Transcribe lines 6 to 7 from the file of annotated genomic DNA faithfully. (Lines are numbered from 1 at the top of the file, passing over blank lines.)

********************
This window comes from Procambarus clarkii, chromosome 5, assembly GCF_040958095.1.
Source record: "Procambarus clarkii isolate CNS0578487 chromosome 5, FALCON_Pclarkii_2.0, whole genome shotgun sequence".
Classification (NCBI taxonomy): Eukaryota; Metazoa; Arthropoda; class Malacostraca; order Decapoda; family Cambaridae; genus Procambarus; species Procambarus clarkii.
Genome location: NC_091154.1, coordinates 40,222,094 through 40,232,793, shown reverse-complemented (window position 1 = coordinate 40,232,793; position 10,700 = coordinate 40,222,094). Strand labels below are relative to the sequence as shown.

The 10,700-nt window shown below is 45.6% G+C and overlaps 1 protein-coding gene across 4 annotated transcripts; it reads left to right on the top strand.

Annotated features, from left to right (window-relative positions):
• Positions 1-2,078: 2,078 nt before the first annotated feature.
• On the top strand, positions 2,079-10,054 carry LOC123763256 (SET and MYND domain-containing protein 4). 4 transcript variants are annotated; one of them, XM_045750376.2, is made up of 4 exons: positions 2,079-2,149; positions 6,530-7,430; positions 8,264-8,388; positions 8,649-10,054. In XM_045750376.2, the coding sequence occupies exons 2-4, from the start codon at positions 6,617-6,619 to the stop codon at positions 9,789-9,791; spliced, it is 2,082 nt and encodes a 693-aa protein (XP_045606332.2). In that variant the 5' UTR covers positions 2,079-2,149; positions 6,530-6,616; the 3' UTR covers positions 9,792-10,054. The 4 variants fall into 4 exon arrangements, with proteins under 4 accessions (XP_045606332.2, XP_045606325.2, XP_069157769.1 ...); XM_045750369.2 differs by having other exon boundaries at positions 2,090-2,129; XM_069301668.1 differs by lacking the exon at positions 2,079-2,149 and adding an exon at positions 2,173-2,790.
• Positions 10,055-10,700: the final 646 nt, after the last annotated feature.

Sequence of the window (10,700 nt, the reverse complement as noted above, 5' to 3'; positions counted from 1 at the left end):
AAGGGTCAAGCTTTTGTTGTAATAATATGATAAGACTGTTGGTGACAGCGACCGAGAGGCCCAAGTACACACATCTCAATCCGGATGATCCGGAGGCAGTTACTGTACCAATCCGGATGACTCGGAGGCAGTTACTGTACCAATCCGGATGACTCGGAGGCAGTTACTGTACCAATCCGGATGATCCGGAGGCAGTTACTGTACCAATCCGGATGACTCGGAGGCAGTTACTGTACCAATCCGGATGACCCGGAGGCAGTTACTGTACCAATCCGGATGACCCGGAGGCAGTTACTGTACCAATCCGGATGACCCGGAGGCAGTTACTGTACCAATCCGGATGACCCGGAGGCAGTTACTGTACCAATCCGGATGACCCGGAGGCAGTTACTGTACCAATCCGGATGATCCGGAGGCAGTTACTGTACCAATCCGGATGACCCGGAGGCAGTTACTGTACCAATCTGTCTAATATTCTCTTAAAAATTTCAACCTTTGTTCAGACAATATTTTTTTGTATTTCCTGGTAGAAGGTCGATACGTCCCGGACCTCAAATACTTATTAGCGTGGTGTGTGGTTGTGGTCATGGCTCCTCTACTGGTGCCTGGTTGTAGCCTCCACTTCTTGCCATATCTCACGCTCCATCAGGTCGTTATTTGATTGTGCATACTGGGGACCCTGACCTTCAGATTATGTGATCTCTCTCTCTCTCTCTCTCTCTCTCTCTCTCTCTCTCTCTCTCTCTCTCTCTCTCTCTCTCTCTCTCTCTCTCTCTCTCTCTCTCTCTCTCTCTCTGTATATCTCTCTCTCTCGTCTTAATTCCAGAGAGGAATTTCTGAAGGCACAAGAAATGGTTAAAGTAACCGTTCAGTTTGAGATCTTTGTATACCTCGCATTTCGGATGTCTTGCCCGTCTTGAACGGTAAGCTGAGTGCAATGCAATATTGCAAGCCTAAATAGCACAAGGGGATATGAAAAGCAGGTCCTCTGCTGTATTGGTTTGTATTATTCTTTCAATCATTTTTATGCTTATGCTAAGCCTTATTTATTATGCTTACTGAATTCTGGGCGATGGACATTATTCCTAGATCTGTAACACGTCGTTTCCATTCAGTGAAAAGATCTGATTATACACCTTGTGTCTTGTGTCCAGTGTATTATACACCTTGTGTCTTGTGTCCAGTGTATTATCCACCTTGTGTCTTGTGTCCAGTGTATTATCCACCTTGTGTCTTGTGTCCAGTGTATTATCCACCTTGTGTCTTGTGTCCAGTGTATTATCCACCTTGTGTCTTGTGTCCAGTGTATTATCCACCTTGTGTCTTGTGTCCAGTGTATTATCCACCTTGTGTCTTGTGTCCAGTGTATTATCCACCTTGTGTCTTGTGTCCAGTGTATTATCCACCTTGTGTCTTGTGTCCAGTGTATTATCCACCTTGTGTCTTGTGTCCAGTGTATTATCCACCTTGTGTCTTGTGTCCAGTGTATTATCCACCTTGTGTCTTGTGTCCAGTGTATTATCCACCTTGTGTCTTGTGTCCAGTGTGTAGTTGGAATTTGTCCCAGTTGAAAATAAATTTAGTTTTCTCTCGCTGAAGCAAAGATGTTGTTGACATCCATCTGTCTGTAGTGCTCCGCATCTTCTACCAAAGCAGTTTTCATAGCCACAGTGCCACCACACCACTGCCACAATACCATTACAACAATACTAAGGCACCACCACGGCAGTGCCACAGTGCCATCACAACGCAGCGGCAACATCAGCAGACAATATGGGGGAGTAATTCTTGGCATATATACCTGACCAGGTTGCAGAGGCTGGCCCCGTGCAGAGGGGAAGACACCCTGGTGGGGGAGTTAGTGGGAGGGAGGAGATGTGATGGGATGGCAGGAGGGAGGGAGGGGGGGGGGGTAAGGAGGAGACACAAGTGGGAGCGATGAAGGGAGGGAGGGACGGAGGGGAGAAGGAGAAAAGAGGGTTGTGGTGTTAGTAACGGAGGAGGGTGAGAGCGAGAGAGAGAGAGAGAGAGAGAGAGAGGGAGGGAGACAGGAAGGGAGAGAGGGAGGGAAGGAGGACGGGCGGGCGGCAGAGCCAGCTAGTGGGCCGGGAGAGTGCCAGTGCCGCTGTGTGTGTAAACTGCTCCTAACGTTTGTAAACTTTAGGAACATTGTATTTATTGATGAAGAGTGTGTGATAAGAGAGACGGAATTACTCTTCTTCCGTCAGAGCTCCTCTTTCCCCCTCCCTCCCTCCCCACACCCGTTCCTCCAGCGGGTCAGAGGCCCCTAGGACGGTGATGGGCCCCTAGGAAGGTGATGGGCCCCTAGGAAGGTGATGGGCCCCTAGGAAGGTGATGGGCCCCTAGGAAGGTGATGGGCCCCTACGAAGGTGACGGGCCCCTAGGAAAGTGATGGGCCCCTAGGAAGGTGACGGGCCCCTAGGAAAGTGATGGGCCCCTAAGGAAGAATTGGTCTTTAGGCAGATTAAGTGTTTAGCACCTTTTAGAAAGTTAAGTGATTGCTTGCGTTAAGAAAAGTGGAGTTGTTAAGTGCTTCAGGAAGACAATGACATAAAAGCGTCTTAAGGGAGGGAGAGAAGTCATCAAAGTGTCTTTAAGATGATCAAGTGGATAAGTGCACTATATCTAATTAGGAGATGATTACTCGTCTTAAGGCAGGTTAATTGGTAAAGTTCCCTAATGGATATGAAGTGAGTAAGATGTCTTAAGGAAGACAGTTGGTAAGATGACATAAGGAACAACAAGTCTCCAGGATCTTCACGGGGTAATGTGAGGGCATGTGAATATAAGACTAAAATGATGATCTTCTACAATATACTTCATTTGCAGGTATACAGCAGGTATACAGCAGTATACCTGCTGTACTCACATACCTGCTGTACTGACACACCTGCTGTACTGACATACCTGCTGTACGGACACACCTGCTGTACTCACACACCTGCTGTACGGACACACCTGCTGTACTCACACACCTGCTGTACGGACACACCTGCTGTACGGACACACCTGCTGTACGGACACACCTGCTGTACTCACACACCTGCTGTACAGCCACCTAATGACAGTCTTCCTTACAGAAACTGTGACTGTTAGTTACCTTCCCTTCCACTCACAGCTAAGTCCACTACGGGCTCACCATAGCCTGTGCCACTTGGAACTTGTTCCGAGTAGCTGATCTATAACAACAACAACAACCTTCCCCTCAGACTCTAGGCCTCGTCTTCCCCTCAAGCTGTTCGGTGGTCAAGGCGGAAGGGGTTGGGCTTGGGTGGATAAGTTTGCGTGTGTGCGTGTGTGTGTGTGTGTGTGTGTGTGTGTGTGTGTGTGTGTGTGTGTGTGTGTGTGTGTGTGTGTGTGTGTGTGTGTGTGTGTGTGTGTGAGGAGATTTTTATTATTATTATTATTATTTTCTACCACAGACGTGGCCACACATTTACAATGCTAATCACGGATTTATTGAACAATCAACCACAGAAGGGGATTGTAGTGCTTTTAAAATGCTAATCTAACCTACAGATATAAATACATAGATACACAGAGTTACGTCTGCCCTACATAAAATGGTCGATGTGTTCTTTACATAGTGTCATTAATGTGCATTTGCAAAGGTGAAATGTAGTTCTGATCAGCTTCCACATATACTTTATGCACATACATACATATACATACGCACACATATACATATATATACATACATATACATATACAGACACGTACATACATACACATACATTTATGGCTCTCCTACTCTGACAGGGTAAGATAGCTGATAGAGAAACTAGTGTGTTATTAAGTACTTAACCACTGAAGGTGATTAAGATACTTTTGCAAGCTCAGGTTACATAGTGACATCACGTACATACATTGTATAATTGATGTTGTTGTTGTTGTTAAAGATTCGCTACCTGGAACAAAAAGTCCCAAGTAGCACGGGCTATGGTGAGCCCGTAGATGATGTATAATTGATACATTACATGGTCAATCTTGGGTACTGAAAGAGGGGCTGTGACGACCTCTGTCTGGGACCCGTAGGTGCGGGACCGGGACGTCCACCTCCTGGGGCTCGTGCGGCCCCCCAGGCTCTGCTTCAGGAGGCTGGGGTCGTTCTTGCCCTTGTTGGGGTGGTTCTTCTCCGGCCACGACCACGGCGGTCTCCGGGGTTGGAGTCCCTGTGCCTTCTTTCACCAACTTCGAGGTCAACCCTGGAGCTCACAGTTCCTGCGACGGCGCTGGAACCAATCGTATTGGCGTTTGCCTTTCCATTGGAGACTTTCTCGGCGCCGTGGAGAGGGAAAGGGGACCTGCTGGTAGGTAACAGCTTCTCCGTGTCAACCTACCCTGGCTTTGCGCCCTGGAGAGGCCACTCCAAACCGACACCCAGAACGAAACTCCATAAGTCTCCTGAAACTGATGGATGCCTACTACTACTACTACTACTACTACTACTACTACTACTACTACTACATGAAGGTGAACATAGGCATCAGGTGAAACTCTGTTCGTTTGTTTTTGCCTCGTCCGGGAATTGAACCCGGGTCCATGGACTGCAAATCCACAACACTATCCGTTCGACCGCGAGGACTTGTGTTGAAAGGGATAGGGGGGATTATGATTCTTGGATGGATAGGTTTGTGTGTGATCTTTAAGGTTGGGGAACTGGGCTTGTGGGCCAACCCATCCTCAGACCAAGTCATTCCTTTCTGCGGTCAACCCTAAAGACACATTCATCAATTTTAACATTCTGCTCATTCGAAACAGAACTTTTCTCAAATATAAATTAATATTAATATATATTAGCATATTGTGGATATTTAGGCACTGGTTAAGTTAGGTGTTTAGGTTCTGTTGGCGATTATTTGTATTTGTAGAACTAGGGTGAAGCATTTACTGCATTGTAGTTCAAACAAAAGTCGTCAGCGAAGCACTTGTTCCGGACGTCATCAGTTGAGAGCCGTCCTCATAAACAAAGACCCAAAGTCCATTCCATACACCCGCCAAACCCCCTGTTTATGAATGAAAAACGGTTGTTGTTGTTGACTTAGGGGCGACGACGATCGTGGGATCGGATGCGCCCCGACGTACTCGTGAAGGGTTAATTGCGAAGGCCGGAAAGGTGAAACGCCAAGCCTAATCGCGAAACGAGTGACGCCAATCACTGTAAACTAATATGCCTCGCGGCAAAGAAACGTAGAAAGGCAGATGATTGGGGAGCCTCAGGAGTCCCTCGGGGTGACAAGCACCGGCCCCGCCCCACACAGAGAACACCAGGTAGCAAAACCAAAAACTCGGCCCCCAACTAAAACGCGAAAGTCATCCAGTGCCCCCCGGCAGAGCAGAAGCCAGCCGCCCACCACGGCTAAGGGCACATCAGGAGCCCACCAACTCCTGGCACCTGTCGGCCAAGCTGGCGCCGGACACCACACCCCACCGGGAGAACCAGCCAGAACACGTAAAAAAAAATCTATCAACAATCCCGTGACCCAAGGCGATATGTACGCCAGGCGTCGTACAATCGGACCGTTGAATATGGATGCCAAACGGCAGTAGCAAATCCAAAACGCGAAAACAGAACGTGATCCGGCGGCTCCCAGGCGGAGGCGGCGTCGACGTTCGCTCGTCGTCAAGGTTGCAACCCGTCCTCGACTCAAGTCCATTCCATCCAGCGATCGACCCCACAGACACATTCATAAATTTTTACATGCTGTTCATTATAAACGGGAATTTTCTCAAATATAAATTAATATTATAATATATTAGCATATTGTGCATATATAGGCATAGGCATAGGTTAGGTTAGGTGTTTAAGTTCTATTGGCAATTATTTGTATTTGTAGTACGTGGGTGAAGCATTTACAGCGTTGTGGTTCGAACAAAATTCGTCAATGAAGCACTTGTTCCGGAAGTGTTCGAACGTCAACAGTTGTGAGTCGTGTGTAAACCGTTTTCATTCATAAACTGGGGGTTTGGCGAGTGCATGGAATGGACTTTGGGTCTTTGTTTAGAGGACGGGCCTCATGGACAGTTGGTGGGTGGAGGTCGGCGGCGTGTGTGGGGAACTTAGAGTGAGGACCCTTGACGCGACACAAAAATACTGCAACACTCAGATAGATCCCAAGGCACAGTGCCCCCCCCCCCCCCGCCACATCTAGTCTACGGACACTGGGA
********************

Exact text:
Annotated features, from left to right (window-relative positions):
• Positions 1-2,078: 2,078 nt before the first annotated feature.